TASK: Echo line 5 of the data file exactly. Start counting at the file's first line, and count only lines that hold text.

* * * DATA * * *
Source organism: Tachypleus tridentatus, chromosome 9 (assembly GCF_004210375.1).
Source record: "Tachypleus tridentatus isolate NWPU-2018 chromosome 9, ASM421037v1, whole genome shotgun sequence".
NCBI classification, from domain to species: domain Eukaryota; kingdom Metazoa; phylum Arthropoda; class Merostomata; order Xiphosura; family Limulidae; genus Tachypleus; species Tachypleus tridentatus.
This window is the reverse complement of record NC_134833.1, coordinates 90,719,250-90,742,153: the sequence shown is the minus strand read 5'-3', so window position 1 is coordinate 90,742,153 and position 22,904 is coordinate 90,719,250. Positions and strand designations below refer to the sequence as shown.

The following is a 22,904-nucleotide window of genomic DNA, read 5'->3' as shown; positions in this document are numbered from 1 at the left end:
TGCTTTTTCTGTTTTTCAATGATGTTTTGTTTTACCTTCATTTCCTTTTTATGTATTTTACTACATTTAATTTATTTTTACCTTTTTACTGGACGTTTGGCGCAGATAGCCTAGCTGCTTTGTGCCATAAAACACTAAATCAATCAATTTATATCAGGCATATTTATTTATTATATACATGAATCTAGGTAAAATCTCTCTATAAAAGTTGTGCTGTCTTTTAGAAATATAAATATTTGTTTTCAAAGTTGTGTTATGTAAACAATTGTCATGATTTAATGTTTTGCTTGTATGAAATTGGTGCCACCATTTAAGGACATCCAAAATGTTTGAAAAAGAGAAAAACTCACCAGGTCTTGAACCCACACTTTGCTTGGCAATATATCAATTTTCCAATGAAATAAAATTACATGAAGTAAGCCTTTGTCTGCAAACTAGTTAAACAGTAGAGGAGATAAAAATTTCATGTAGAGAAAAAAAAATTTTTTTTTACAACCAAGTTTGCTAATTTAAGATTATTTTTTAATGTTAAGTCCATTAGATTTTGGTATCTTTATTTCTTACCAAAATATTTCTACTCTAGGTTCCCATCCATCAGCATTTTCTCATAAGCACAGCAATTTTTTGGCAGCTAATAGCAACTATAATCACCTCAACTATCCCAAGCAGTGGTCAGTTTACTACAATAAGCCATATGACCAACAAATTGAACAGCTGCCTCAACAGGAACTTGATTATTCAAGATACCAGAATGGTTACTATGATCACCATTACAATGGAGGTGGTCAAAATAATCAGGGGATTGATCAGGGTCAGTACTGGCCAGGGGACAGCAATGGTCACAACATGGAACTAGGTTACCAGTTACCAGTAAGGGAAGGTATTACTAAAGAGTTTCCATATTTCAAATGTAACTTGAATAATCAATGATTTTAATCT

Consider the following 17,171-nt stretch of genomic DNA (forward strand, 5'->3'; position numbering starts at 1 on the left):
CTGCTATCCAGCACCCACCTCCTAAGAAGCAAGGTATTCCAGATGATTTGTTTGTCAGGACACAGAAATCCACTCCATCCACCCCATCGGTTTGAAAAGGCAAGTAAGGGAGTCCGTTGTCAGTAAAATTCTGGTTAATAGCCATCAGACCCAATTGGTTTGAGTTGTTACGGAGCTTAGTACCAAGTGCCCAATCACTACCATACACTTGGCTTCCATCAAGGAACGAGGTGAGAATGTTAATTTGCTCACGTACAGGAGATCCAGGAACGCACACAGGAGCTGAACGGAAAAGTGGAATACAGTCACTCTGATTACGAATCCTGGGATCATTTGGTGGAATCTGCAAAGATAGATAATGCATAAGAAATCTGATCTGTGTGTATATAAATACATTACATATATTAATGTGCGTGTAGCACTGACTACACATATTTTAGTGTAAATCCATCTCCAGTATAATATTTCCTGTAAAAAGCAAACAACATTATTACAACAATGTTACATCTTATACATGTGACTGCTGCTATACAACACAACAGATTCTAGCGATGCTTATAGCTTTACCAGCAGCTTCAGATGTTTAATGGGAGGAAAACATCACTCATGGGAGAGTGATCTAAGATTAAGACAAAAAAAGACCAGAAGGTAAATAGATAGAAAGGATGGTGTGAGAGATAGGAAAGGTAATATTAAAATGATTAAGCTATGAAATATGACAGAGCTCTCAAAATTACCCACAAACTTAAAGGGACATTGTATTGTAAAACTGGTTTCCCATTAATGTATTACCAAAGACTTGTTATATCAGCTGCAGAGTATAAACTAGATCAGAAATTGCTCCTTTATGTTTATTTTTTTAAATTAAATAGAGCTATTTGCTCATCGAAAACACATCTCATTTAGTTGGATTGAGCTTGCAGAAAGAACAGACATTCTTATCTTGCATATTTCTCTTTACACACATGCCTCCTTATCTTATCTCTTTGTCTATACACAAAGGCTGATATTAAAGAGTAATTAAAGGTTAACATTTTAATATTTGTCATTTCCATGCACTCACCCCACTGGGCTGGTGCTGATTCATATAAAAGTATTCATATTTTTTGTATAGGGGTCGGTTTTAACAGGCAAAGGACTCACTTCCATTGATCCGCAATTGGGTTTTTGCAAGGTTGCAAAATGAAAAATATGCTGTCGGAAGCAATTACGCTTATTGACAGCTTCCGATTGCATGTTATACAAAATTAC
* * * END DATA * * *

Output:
The following is a 22,904-nucleotide window of genomic DNA, read 5'->3' as shown; positions in this document are numbered from 1 at the left end: